It all started in 2005 when Harmonix and RedOctane released Guitar Hero, and the world went nuts for the game with the plastic guitar. Harmonix rode that music game tidal wave into EA's arms and the pair dreamt up Rock Band.
The sun is shining, the sky is blue, what better than to crack open a can of beer, forget about the football, and kick back in a lazy chair in the garden with this week's line-up of downloadable games. It's not a vintage collection this week, though, with a few dead-certs turning out to be rather limp, and interesting curiosities turning out to be little more than that.
But if you've got a PC or Mac, then one game you absolutely must not miss out on is the excellent Puzzle Dimension, developed by the brilliantly named Doctor Entertainment. Formed by a small team of veterans culled from the likes of IO, Starbreeze and DICE, these Scandinavians have come up with one of the most brain-bending 3D puzzle games you've ever seen. Save yourself the pain and misery of the World Cup and pick sunflowers while training your brain in the art of spatial visualisation instead.
Mad Catz has revealed the reason Guitar Hero began solely on PS2.
Echo & the Bunnymen lead singer Ian McCulloch has dismissed music games as "crap" - and wished instant death on everyone who plays them.
Rocker Jack White, who recently signed a deal for his songs to appear in the new Guitar Hero game, has complained about kids playing Guitar Hero games.
Prince has said he turned down a deal to put his songs in Guitar Hero. (That's the artist formerly known as the funny symbol thing Prince, not the one who talks to plants or the one who likes to dress up as Nazis or the one who's a massive racist.)
Investment analyst Ben Schachter of UBS has been poring over the sales figures of Guitar Hero and Rock Band in the US, and has found that the Activision Blizzard series outsold the EA games by over a million copies in November.
The picture isn't quite as clear-cut as it seems, though. Schachter - as quoted by GameSpot - found that Guitar Hero sales are in decline compared to last year, while Rock Band's are increasing sharply. Overall, the huge US market for music games created by the original Guitar Hero seems to be in decline.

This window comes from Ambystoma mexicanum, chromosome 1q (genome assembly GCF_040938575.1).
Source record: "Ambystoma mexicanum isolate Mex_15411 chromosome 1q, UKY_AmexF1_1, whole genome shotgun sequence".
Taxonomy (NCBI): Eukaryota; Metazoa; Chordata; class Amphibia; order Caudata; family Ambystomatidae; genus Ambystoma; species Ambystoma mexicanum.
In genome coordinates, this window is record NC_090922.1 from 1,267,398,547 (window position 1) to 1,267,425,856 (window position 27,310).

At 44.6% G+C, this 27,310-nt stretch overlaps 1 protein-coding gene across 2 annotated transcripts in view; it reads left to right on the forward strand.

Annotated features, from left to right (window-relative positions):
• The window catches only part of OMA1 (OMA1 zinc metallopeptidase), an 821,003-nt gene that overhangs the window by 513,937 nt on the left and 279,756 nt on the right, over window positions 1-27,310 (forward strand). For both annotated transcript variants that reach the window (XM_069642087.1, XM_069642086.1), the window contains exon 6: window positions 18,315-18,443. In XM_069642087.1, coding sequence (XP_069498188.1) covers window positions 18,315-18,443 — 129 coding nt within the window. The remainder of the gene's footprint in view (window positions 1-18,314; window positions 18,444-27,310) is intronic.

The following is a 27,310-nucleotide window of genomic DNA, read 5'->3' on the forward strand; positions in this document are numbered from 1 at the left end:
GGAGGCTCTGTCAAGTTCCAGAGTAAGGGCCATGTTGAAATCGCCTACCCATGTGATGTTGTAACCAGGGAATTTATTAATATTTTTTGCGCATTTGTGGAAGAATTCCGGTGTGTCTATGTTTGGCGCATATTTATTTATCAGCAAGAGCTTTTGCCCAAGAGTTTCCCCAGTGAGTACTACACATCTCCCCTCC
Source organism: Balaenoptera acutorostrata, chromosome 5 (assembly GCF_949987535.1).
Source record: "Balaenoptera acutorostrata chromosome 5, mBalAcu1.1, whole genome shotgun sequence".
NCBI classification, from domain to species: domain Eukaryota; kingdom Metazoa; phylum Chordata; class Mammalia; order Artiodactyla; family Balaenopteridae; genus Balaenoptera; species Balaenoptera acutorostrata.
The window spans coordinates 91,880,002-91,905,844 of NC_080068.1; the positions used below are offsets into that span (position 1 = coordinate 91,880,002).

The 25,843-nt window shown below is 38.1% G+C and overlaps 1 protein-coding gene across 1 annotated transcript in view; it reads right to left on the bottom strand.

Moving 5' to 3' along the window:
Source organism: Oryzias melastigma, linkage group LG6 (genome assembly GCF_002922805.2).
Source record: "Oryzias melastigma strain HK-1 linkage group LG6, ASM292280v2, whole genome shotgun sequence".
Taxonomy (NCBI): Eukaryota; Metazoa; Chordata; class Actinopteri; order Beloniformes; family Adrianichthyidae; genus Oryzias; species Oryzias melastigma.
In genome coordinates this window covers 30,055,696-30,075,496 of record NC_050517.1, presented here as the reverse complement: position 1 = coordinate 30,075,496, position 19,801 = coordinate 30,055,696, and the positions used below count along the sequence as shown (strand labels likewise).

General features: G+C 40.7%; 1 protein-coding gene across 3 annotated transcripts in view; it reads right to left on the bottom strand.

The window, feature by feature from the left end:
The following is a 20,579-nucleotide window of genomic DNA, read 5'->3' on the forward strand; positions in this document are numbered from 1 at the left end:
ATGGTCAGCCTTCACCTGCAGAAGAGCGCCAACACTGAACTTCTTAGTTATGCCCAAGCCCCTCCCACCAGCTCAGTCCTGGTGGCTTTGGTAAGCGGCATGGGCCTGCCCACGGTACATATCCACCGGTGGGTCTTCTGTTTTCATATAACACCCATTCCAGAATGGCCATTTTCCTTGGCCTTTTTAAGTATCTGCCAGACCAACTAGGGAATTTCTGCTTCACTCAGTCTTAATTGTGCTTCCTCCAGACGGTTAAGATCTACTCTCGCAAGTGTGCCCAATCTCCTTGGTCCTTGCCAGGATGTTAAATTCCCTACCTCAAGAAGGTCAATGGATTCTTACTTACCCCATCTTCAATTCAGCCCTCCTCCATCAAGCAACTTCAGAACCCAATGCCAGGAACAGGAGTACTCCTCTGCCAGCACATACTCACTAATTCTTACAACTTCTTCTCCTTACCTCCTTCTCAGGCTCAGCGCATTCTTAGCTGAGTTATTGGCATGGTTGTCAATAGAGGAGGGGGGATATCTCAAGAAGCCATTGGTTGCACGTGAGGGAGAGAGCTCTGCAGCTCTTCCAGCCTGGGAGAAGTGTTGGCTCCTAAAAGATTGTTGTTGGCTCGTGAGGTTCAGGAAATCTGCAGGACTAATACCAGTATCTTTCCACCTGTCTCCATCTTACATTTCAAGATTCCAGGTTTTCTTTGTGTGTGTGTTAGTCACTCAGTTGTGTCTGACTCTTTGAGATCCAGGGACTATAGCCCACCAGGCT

Over 1.7 million Guitar Hero games of all versions and formats were sold in the US in November, of which 978,000 were copies of the latest version, Guitar Hero World Tour. This compares with 628,452 copies of Rock Band and Rock Band 2.
Nickelback frontman Chad Kroeger has taken a pop at Guitar Hero, saying players would be better off learning a real instrument.
Activision boss Bobby Kotick has declared Guitar Hero is winning the battle of the band-based games.
Legendary dead guitarist Jimi Hendrix is set to get his very own Guitar Hero game.
Activision Blizzard has decided to use the popularity of Guitar Hero to create a "credible alternative" to iTunes.
Guitar-playing American pop star John Mayer has had a go at Guitar Hero, arguing nothing can compare to playing a real musical instrument.
A new Guitar Hero game based entirely around Beatles songs could be on the way - at least if Sony/ATV Music has anything to do with it.
Gibson Guitar has filed a lawsuit against Activision, claiming the Guitar Hero games infringe one of the company's patents.
According to Reuters, Gibson has a 1999 patent for technology used to simulate a musical performance. It sent a letter explaining this to Activision in January.
"Based on our preliminary analysis, the Guitar Hero software (including any expansion packs) and the guitar controller provided by Activision being used as a musical instrument (packaged with the software or sold standalone) are covered by the ... patent," the letter read.
UPDATE:The venue for the Guitar Hero record attempt has now changed and will not be HMV Oxford Street as previously reported. More news soon...
The battle of the gaming bands is upon us. While Guitar Hero is pounding groupies backstage, biting the the bat's head off the rhythm-action genre, a cocky young upstart has emerged, threatening to topple the veteran rocker from its perch of poodle-haired posturing.
Guitar Hero developer Harmonix has donated USD 2,000 to help keep a fansite afloat.
Harmonix CEO Alex Rigopulos says he believes Guitar Hero is in "capable hands" at Neversoft, and that "fans of the franchise will be happy with" the Tony Hawk developers attempts to follow in Harmonix' stead.
Guitar Hero has been in the headlines recently, but not just because of the PS2 sequel's success - or even because it's due out on Xbox 360 in the near future. No, these particular headlines focused on news that original developer Harmonix would no longer be working on the series, which would instead continue on at Tony Hawk developer Neversoft.